Does Shareholder Scrutiny Affect Executive Compensation? Evidence from Say-on-Pay Voting
University of Illinois at Urbana-Champaign
University of Missouri at Columbia
April 7, 2014
To comply with the Dodd-Frank Act of 2010, public firms must periodically hold advisory shareholder votes on executive compensation ("say on pay"). We examine how firms change the structure of executive compensation in anticipation of having a say-on-pay vote. Our identification strategy exploits the fact that some firms hold votes only every two or three years, which results in predictable within-firm variation regarding whether a particular year's pay will be subject to a vote. We find that firms reduce salaries to CEOs but increase their stock awards, pensions, and deferred compensation in anticipation of having a vote. The additional pay (mainly from stock awards) outweighs the reduction in salaries, so total pay is higher in years with a vote. These results show that increased shareholder scrutiny — in the form of holding say-on-pay votes — changes how executives are compensated. However, these changes seem mainly to improve the "optics" of pay, and, contrary to the goals of the say-on-pay regulation, result in higher, not lower, total pay.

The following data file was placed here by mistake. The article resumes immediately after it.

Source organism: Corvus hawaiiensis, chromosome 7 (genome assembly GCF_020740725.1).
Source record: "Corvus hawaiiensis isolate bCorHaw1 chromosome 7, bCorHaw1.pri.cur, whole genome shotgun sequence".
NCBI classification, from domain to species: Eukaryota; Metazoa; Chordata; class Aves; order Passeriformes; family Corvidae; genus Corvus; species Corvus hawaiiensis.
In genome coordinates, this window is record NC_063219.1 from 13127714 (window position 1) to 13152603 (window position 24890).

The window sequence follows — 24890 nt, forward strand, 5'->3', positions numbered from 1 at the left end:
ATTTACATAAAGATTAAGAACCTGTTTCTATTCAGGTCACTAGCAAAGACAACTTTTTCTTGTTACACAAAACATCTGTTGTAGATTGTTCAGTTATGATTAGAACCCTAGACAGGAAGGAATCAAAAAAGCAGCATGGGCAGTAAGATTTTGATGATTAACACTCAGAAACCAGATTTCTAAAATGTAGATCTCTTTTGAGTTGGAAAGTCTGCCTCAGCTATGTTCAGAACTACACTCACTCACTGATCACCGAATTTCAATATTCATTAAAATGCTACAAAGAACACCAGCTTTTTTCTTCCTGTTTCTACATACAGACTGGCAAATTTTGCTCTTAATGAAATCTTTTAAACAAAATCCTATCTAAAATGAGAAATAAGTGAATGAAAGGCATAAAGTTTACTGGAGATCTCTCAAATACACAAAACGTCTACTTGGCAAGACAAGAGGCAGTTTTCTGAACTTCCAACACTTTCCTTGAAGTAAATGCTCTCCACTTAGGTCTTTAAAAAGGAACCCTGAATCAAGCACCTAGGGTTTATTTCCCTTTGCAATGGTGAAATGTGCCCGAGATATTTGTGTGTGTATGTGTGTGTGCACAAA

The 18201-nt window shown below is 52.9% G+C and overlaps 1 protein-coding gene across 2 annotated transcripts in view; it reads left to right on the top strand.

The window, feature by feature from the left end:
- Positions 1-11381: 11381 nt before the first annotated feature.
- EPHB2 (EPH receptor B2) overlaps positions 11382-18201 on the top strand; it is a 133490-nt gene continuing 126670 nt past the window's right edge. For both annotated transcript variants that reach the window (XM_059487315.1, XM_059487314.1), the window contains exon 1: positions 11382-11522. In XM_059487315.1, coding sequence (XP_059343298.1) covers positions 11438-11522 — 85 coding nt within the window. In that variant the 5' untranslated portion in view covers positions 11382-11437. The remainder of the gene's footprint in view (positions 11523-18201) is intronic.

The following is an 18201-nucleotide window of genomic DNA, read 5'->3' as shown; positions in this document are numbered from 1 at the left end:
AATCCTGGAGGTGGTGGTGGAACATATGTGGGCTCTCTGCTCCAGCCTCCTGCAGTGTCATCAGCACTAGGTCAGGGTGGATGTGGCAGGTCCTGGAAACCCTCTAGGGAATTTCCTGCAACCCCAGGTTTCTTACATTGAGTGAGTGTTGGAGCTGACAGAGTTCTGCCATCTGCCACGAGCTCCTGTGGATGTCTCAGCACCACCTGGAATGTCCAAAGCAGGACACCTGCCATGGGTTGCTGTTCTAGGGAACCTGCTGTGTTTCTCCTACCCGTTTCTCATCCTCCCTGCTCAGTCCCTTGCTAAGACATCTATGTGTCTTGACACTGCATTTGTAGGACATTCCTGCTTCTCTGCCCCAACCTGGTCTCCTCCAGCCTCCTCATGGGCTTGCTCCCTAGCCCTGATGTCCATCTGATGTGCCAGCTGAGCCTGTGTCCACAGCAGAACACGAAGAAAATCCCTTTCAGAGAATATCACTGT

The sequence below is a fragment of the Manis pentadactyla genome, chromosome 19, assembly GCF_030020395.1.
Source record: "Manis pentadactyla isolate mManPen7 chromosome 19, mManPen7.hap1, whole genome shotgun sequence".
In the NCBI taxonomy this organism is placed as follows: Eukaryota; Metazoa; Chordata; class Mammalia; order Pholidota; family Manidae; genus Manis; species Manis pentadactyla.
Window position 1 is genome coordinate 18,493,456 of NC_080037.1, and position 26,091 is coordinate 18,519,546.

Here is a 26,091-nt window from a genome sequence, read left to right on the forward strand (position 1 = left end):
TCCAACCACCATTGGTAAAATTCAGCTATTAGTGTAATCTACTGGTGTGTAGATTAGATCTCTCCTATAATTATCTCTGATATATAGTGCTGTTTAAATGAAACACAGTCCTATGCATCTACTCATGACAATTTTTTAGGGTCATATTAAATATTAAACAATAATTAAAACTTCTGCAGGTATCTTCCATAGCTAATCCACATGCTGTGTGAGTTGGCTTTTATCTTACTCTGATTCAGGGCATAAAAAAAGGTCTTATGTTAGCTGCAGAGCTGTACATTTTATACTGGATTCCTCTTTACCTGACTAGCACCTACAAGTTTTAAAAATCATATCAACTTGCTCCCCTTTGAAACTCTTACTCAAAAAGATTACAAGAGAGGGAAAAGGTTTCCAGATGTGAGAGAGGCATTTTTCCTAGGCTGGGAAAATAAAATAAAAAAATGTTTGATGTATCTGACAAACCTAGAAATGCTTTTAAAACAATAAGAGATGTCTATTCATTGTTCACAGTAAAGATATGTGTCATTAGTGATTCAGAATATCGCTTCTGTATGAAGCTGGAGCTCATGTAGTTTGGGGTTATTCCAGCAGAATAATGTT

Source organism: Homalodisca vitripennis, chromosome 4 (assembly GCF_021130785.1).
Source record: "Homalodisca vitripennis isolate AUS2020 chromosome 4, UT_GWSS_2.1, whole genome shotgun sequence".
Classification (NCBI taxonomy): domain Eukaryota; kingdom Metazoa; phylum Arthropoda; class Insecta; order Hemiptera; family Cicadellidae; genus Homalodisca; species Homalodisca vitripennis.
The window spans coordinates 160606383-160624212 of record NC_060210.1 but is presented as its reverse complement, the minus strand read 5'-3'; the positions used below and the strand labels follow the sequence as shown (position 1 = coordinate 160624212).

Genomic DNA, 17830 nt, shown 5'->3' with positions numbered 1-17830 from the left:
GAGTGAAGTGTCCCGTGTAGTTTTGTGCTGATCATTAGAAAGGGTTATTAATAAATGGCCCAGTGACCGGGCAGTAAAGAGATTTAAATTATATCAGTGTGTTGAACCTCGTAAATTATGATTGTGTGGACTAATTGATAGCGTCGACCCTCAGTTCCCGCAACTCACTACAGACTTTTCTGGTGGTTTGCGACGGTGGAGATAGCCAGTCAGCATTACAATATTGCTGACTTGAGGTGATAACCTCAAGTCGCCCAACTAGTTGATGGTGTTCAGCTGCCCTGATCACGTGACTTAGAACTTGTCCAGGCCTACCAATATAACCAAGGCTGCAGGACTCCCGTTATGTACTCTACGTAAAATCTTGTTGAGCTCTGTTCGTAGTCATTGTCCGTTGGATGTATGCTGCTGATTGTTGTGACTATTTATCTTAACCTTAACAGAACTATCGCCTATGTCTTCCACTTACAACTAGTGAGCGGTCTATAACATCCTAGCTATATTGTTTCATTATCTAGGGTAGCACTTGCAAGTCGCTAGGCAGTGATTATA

Number of Pages in PDF File: 41
Keywords: Say on pay, executive compensation, CEOs, Dodd-Frank, shareholder voiceworking papers series
Date posted: November 24, 2013 ; Last revised: April 8, 2014
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